CROMWELL, Conn. – TPC River Highlands seems like a course suited for Zach Johnson’s game.
At 6,848 yards, it’s one of the shortest on the PGA TOUR, a good fit for a player who generally ranks around 150th in driving distance each season.
It produces lots of red numbers – the Travelers Championship winner has finished in double-digits under par every year since 1994. That parallels Johnson’s career. Of his 12 TOUR wins, 11 have been in double digits – nine of those at 15 under or better. That includes his last win in 2015 at the Open Championship.
Plus, Johnson has loved the course ever since he first saw it in 2004. He finished T-3 that year, shooting three rounds of 67 or better. At that time, it would’ve been safe to assume he’d remain a consistent contender at the Travelers.
And yet that’s his best result to date. His only other top 10 was a solo sixth in 2015. In fact, he’s missed the cut more often (three times) than he’s finished in the top 15 (twice).
In his 13th Travelers start, Johnson may finally have cracked the code. His 7-under 63 not only gave him a share of the lead with defending champ Jordan Spieth, it was his lowest score in 43 career rounds at TPC River Highlands.
Afterward, he spoke about being humbled by a course he thoroughly enjoys.
“I feel like every time I get here, it just feels like I should shoot nothing – and it bites me,” Johnson said. “The last couple of years, I’m like, all right, you can’t have any expectations in that regard. You’ve just got to go out and execute.”
He certainly did that Thursday, especially during a back-nine stretch in which he reeled off six consecutive birdies. Three of his birdie putts were outside 15 feet and he also had a birdie on the front nine from 32 feet.
The putter was definitely dialed in. So was his accuracy, as he hit 11 of 14 fairways. That’s a welcomed sign for a player generally regarded among the most accurate on TOUR. He entered this week ranked 86th in accuracy, but that’s balanced by the fact he’s averaging 289.7 yards off the tee. If he maintains that pace, it would be a career high.
The added length has forced Johnson to adjust the makeup of his clubs. Last week at the U.S. Open, he put four wedges in his bag due to the variance in his yardages. He’s using four wedges again this week.
“I don’t think I’m going to be looking back,” Johnson said, “because it feels pretty good right now.”
Especially after a 63.
Brooks Koepka shot a 2-under 68 – impressive considering he’s gotten little sleep since winning his second straight U.S. Open on Sunday. He was at 4 under until suffering two bogeys in his last three holes. “I just ran out of gas,” said Koepka, whose only prep work this week was a range session Wednesday. “I’m exhausted mentally. I’m excited to go home and nap.” Koepka didn’t return to his home until early Monday morning. A few hours later, Dustin Johnson came over. “Dustin was in my living room at 8. He came over on the boat to say hi,” Koepka said. “So It was not as much rest as I would have liked.”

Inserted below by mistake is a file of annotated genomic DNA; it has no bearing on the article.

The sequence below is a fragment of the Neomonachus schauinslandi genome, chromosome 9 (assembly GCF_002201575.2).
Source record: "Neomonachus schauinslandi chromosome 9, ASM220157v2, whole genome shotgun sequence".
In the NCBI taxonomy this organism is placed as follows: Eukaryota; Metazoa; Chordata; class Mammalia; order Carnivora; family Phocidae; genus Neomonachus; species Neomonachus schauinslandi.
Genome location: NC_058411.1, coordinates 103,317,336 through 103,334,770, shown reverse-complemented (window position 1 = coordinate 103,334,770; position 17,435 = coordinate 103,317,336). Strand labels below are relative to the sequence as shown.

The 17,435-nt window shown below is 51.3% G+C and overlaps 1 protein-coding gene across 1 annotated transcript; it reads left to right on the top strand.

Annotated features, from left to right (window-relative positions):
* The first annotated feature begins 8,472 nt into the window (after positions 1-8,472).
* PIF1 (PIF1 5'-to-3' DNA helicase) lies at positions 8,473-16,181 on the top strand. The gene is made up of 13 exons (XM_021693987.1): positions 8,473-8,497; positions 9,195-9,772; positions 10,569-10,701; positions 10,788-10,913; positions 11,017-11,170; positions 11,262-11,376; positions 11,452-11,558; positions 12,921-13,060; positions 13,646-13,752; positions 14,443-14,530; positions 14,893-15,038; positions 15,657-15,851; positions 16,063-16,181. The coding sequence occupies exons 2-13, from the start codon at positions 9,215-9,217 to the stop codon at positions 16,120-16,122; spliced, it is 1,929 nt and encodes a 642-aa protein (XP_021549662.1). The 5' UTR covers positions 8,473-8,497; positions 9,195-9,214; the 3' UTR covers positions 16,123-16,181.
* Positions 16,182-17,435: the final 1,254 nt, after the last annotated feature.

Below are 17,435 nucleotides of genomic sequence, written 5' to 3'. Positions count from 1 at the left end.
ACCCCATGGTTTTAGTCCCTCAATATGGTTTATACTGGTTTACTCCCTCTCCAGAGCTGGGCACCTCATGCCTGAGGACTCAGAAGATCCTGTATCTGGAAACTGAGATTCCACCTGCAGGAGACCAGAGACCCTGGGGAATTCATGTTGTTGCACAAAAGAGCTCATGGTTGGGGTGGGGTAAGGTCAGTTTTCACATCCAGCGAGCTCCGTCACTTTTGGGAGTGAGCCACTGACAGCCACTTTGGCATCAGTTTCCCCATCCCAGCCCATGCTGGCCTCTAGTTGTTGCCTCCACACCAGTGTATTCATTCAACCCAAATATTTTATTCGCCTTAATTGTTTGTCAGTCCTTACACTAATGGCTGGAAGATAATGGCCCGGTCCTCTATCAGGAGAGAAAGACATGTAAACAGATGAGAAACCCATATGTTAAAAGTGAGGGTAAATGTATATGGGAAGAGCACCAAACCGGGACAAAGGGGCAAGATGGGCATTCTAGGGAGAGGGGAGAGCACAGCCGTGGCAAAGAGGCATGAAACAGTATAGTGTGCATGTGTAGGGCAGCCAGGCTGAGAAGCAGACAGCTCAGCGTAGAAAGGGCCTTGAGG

No surprise that Beau Hossler is among the first-round leaders after his 5-under 65. The rookie ranks third on the PGA TOUR in first-round scoring average. Six times in his previous 21 starts, he’s been inside the top 10 after the first round. But he’s failed to capitalize on those with a breakthrough win. “Looking back on it, I didn’t really realize, but there were some rounds where I was pretty exhausted,” Hossler said, specifically citing his last two starts at Colonial and Muirfield Village. He doesn’t think it will be an issue this week. “Didn’t play golf for eight days,” he said, “and I’m feeling really refreshed.”
Jason Day made an equipment change this week, discarding the TaylorMade P730 blades – which he had switched to at the Masters – and going back to his previous P750s. So far, so good after a 66. “I’m able to hit ‘em both ways now,” Day said. “I was struggling a little bit with the blades to hit it left to right. Trying to get that fade.”
Peter Malnati was a pedestrian even par through 10 holes. Then he holed out from the greenside bunker at 11 for birdie. He followed with three more birdies and an eagle at the drivable par-4 15th (his tee shot landed inside 4 feet) to shoot 29 coming in. “It’s cool to see how quickly it can turn around,” he said. “I wouldn’t say it surprises me, but it’s certainly fun when it happens.”
FedExCup leader Justin Thomas said he was “in a weird mood today. I couldn't really get into it. I slept for a while last night, and I kind of had a hard time getting out of that grogginess.” He eventually did, shooting a 4-under 66 fueled by a hole-out for eagle from the greenside bunker at the par-5 sixth.
QUOTABLESI don’t even know where we left it, to be honest with you.
You look like Billy Joel, by the way.“I was about 260 yards away, so you can't really learn a whole lot from that far away.”
Lowest round – The 7-under 63s by Zach Johnson (morning finisher) and Jordan Spieth (afternoon finisher)
Hardest hole – The 462-yard par-4 10th, playing to a stroke average of 4.321. Just 14 birdies against 46 bogeys and nine others.
Easiest hole – The 575-yard par-5 sixth, playing to a stroke average of 4.442. Nine eagles were made (79 birdies) against just four bogeys and two doubles.
Closest to pin at 15 – Peter Malnati had the closest tee shot at the drivable par-4 296-yard 15th, hitting it to 3 feet, 9 inches for eagle.
CALL OF THE DAY
For play-by-play coverage of the second round of the Travelers Championship, listen at PGATOUR.COM.
SHOT OF THE DAY
Shot of the Day
Jordan Spieth's bunker hole out for Shot of the Day